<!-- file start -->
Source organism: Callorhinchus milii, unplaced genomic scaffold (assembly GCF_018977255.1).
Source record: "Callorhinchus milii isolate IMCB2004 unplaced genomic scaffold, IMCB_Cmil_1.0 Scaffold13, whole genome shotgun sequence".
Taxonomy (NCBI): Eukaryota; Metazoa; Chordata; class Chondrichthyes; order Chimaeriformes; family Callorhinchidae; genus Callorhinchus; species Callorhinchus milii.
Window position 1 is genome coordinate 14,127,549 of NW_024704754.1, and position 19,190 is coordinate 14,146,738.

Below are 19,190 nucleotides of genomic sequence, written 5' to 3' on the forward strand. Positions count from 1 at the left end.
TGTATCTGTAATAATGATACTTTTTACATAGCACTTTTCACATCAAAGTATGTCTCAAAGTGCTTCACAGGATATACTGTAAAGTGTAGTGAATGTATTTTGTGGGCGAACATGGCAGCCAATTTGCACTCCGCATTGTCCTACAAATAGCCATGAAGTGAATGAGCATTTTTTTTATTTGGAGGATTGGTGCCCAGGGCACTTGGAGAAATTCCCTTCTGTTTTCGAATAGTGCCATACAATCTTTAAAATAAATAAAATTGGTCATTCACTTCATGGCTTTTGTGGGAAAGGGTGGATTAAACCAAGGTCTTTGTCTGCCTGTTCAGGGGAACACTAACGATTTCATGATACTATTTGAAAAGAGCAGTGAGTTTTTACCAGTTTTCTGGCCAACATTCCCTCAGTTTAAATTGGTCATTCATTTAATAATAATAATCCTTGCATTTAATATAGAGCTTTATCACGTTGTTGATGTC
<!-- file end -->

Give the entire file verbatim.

Source organism: Callorhinchus milii, unplaced genomic scaffold (assembly GCF_018977255.1).
Source record: "Callorhinchus milii isolate IMCB2004 unplaced genomic scaffold, IMCB_Cmil_1.0 Scaffold13, whole genome shotgun sequence".
Taxonomy (NCBI): Eukaryota; Metazoa; Chordata; class Chondrichthyes; order Chimaeriformes; family Callorhinchidae; genus Callorhinchus; species Callorhinchus milii.
Window position 1 is genome coordinate 14,127,549 of NW_024704754.1, and position 19,190 is coordinate 14,146,738.

Below are 19,190 nucleotides of genomic sequence, written 5' to 3' on the forward strand. Positions count from 1 at the left end.
TGTATCTGTAATAATGATACTTTTTACATAGCACTTTTCACATCAAAGTATGTCTCAAAGTGCTTCACAGGATATACTGTAAAGTGTAGTGAATGTATTTTGTGGGCGAACATGGCAGCCAATTTGCACTCCGCATTGTCCTACAAATAGCCATGAAGTGAATGAGCATTTTTTTTATTTGGAGGATTGGTGCCCAGGGCACTTGGAGAAATTCCCTTCTGTTTTCGAATAGTGCCATACAATCTTTAAAATAAATAAAATTGGTCATTCACTTCATGGCTTTTGTGGGAAAGGGTGGATTAAACCAAGGTCTTTGTCTGCCTGTTCAGGGGAACACTAACGATTTCATGATACTATTTGAAAAGAGCAGTGAGTTTTTACCAGTTTTCTGGCCAACATTCCCTCAGTTTAAATTGGTCATTCATTTAATAATAATAATCCTTGCATTTAATATAGAGCTTTATCACGTTGTTGATGTC